fontFamily: myFontFamily;
        flashType: true;
     }
 </mx:Style>

  <mx:Panel title="Embedded Font Applied Inline">
     fontFamily="myFontFamily">
       <mx:Button label="Click Me"/>
        <mx:Label text="Label"/>
        <mx:TextArea width="400" height="75" text="This text
            is in Myriad Web Pro." />
     </mx:VBox>
  </mx:Panel>
</mx:Application>

Directly referencing fonts  , that we will embed in Flex , from the computers filesystem has some drawbacks :

  • Only TrueType fonts can be embeded ( no Bitmap Fonts)
  • Selecting only specific charachters and / or number to embed is not posible

To ovecome the prementioned limitations a better practice would be to create  (with the Flash IDE) a SWF file that contains  pre-selected Fonts .

To create a  SWF file that embeds fonts:

  1. Create a document in Flash CS3.
  2. Select the Text Tool, and create a text area on the Stage by dragging the mouse.
  3. In the Properties panel, select the font you want to embed from the font drop-down list.
  4. Enter at least one character of text in the text area. If you are embedding more than one font, it is helpful to enter the name of the font and its typeface; for example:
  5. In the Properties panel, select Dynamic Text drop-down list to make this text dynamic.
  6. If you use FlashType hinting in your fonts, ensure that either the Anti-Alias for Readability or Custom Anti-Alias option is the selected anti-aliasing mode. If you select any other option, Flash does not include FlashType hinting information with your fonts’ SWF file. For more information about using FlashType hinting, see Using FlashType hinting.
  7. In the Properties panel, click the Embed button.The Character Embedding dialog box appears:
  8. Select one or more ranges to use. Select only the ranges that are necessary.You should select All only if it is absolutely necessary. The more glyphs that you add to the SWF file, the greater its size. For example, if you select All for Century Gothic, the final SWF file size is about 270 KB. If you select Uppercase, Lowercase, and Punctuation only, the final SWF file size is about 14 KB.Do not select Auto Fill unless you know exactly which characters you are going to use in your Flex application.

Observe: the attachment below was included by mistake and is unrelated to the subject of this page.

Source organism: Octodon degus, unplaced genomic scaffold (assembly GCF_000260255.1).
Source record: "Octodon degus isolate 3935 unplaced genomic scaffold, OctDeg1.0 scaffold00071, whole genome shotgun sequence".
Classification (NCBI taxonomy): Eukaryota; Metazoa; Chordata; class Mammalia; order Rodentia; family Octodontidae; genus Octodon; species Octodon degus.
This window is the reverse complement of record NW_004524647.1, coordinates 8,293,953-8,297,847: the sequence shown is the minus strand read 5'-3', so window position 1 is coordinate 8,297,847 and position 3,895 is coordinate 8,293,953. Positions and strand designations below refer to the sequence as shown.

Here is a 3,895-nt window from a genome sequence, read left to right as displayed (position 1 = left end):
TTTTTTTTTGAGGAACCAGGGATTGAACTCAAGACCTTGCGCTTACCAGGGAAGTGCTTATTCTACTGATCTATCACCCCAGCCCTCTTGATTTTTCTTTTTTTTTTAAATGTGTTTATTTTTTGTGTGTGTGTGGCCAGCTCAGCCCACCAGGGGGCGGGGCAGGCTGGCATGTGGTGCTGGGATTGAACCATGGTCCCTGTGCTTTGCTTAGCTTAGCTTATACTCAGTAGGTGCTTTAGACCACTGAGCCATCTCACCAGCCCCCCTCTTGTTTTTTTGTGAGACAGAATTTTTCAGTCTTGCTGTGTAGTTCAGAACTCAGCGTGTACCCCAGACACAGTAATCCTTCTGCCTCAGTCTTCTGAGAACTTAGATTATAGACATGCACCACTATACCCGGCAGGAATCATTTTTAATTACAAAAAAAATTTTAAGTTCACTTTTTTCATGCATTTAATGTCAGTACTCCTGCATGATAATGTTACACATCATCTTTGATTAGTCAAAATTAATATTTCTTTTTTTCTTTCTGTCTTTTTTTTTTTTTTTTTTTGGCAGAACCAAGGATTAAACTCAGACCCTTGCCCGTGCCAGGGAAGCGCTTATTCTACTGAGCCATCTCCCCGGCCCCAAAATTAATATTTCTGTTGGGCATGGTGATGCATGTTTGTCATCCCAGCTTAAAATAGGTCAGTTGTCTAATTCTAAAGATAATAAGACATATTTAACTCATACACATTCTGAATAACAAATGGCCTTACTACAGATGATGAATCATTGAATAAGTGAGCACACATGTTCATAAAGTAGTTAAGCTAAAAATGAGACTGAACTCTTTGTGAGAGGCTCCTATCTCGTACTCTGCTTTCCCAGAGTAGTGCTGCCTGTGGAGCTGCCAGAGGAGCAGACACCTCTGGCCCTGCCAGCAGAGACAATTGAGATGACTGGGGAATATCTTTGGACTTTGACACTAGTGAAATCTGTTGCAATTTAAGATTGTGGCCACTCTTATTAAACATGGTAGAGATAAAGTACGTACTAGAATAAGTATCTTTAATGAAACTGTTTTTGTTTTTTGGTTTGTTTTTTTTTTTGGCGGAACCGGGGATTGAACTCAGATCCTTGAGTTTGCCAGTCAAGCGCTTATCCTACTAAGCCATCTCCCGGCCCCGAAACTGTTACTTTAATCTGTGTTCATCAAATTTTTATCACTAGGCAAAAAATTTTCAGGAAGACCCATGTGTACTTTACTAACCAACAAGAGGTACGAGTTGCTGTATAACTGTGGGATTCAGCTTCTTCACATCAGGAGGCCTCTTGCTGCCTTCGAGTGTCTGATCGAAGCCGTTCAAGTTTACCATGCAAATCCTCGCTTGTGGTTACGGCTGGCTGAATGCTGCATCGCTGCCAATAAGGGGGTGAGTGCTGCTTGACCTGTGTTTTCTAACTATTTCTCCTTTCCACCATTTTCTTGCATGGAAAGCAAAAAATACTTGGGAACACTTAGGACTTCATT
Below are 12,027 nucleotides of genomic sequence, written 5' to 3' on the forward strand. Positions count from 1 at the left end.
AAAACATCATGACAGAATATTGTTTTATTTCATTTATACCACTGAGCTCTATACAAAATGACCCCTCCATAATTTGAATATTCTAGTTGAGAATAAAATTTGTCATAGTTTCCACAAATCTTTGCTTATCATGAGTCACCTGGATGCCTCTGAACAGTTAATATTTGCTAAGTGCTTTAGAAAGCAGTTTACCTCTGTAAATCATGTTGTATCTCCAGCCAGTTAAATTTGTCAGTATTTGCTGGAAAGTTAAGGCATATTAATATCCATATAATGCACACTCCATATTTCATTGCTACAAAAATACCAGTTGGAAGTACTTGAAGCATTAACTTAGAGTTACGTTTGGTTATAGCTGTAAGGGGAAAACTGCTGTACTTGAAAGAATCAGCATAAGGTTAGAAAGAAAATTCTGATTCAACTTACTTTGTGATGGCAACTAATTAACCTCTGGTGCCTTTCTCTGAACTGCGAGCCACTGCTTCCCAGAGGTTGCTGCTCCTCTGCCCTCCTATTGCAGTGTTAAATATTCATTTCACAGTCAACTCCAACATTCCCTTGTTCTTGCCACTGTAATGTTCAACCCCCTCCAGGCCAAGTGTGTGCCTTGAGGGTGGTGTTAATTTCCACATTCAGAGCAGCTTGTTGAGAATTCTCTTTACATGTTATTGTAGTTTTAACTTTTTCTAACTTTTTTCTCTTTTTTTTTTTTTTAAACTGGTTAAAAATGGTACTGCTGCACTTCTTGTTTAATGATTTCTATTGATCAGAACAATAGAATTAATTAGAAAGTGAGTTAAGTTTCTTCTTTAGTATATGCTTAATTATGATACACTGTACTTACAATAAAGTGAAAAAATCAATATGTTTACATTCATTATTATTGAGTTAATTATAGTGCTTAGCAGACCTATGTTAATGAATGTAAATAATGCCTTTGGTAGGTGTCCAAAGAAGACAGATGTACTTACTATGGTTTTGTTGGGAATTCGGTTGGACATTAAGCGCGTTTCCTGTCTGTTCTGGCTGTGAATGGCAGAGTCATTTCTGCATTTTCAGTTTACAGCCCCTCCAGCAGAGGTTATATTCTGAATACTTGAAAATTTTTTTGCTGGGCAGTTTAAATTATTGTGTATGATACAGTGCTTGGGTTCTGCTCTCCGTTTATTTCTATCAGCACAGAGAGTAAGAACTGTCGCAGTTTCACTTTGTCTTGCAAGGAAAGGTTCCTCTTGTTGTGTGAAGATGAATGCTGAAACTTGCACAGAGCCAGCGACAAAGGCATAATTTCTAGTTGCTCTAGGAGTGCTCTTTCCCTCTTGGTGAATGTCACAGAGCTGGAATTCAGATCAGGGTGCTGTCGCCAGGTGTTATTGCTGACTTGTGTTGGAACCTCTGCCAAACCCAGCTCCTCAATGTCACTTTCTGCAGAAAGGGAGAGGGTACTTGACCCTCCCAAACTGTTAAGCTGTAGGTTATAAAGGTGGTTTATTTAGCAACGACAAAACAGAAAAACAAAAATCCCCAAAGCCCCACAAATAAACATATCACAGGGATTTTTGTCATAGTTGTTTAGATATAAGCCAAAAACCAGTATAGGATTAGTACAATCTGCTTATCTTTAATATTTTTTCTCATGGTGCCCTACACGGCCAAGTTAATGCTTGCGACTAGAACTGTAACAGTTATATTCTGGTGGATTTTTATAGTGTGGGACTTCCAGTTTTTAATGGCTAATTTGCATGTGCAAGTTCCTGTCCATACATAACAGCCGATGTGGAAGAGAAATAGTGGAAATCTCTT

9. Create additional text-based controls, one for each of the typefaces you want (such as bold, and italic). For the bold control, apply the bold typeface. For the italic control, apply the italic typeface. For the bold and italic control (if applicable), apply the bold and italic typefaces. For each typeface, select the range of glyphs to include in the SWF file.Your final Stage might appear like the following example:
  10. Select File > Export > Export Movie.Flash generates a SWF file that you import into your Flex application.

To embed fonts from a  SWF file into your Flex application:

  1. Embed each typeface with an @font-face declaration, as the following example shows:
  2. /* assets/FlashTypeStyles.css */
    
    @font-face {
    
    src:url("../assets/MyriadWebProEmbed.swf");
    
    fontFamily: "Myriad Web Pro";
    
    }
    
    @font-face {
    
    src:url("../assets/MyriadWebProEmbed.swf");
    
    fontFamily: "Myriad Web Pro";
    
    fontWeight: bold;
    
    }
    
    @font-face {
    
    src:url("../assets/MyriadWebProEmbed.swf");
    
    fontFamily: "Myriad Web Pro";
    
    fontStyle: italic;
    
    } 

    You specify the location of the SWF file by using the src attribute. You set the value of the fontFamily attribute to the name of the font as it appears in the list of available fonts in Flash. You must specify a new @font-face entry for each of the typeface properties if the font face is not plain.

    Do not specify a value for the flashType property in the @font-facedeclaration. This is because anti-aliasing settings in Flash determine whether to include the FlashType hinting information. After a SWF file that contains fonts has been generated, you cannot add the hinting information to the SWF file by using the Flex compiler or from within the Flex application.

  3. Define a style for each embedded font typeface. You can define this style as an external style sheet or in a <mx:Style> block, as the following example shows:
  4. /* assets/FlashTypeClassSelectors.css */
    .myPlainStyle {
        fontFamily: "Myriad Web Pro";
        fontSize: 24;
    }
    .myItalicStyle {
        fontFamily: "Myriad Web Pro";
        fontSize: 24;
        fontStyle: italic;
    }
    .myBoldStyle {
        fontFamily: "Myriad Web Pro";
        fontSize: 24;
        fontWeight: bold;
    }
    

    You must specify the fontFamily property in the style definition, and it must match the fontFamily property set in the @font-face declaration. Regardless of which typeface you are defining, the value of the fontFamily property to “Myriad Web Pro Bold”, but just “Myriad Web Pro.”
    You must also specify all typeface properties in the style definition, just as you did in the @font-face declaration.